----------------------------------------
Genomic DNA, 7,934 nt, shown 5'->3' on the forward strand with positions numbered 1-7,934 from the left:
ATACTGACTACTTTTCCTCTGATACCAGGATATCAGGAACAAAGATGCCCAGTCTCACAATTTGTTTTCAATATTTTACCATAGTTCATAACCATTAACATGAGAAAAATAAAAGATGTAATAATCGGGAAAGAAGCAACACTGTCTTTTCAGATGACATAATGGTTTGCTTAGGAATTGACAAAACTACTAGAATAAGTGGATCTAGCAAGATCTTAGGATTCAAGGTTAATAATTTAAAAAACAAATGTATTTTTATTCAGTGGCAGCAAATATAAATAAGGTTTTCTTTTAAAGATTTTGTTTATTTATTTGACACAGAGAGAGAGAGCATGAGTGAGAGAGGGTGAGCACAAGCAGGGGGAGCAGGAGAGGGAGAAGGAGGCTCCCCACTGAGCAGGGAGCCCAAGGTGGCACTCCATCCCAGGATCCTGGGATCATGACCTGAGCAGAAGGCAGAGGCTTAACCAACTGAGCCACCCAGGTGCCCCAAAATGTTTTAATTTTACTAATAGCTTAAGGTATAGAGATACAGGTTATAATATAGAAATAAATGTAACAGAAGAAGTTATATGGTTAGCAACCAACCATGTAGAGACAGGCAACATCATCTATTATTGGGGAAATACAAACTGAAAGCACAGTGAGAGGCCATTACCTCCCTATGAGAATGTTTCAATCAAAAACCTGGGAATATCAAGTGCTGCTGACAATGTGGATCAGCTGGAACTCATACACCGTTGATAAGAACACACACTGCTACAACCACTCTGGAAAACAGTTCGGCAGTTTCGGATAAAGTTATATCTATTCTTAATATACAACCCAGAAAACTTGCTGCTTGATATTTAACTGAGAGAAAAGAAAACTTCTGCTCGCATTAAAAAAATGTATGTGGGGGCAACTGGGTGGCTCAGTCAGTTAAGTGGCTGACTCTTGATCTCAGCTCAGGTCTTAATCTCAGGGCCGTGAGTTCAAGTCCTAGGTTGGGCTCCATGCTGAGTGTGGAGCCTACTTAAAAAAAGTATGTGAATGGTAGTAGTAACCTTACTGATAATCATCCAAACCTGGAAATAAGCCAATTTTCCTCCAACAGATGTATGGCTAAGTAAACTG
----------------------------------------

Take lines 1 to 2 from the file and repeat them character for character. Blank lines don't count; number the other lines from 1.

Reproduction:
Genomic DNA, 7,934 nt, shown 5'->3' on the forward strand with positions numbered 1-7,934 from the left:
ATACTGACTACTTTTCCTCTGATACCAGGATATCAGGAACAAAGATGCCCAGTCTCACAATTTGTTTTCAATATTTTACCATAGTTCATAACCATTAACATGAGAAAAATAAAAGATGTAATAATCGGGAAAGAAGCAACACTGTCTTTTCAGATGACATAATGGTTTGCTTAGGAATTGACAAAACTACTAGAATAAGTGGATCTAGCAAGATCTTAGGATTCAAGGTTAATAATTTAAAAAACAAATGTATTTTTATTCAGTGGCAGCAAATATAAATAAGGTTTTCTTTTAAAGATTTTGTTTATTTATTTGACACAGAGAGAGAGAGCATGAGTGAGAGAGGGTGAGCACAAGCAGGGGGAGCAGGAGAGGGAGAAGGAGGCTCCCCACTGAGCAGGGAGCCCAAGGTGGCACTCCATCCCAGGATCCTGGGATCATGACCTGAGCAGAAGGCAGAGGCTTAACCAACTGAGCCACCCAGGTGCCCCAAAATGTTTTAATTTTACTAATAGCTTAAGGTATAGAGATACAGGTTATAATATAGAAATAAATGTAACAGAAGAAGTTATATGGTTAGCAACCAACCATGTAGAGACAGGCAACATCATCTATTATTGGGGAAATACAAACTGAAAGCACAGTGAGAGGCCATTACCTCCCTATGAGAATGTTTCAATCAAAAACCTGGGAATATCAAGTGCTGCTGACAATGTGGATCAGCTGGAACTCATACACCGTTGATAAGAACACACACTGCTACAACCACTCTGGAAAACAGTTCGGCAGTTTCGGATAAAGTTATATCTATTCTTAATATACAACCCAGAAAACTTGCTGCTTGATATTTAACTGAGAGAAAAGAAAACTTCTGCTCGCATTAAAAAAATGTATGTGGGGGCAACTGGGTGGCTCAGTCAGTTAAGTGGCTGACTCTTGATCTCAGCTCAGGTCTTAATCTCAGGGCCGTGAGTTCAAGTCCTAGGTTGGGCTCCATGCTGAGTGTGGAGCCTACTTAAAAAAAGTATGTGAATGGTAGTAGTAACCTTACTGATAATCATCCAAACCTGGAAATAAGCCAATTTTCCTCCAACAGATGTATGGCTAAGTAAACTG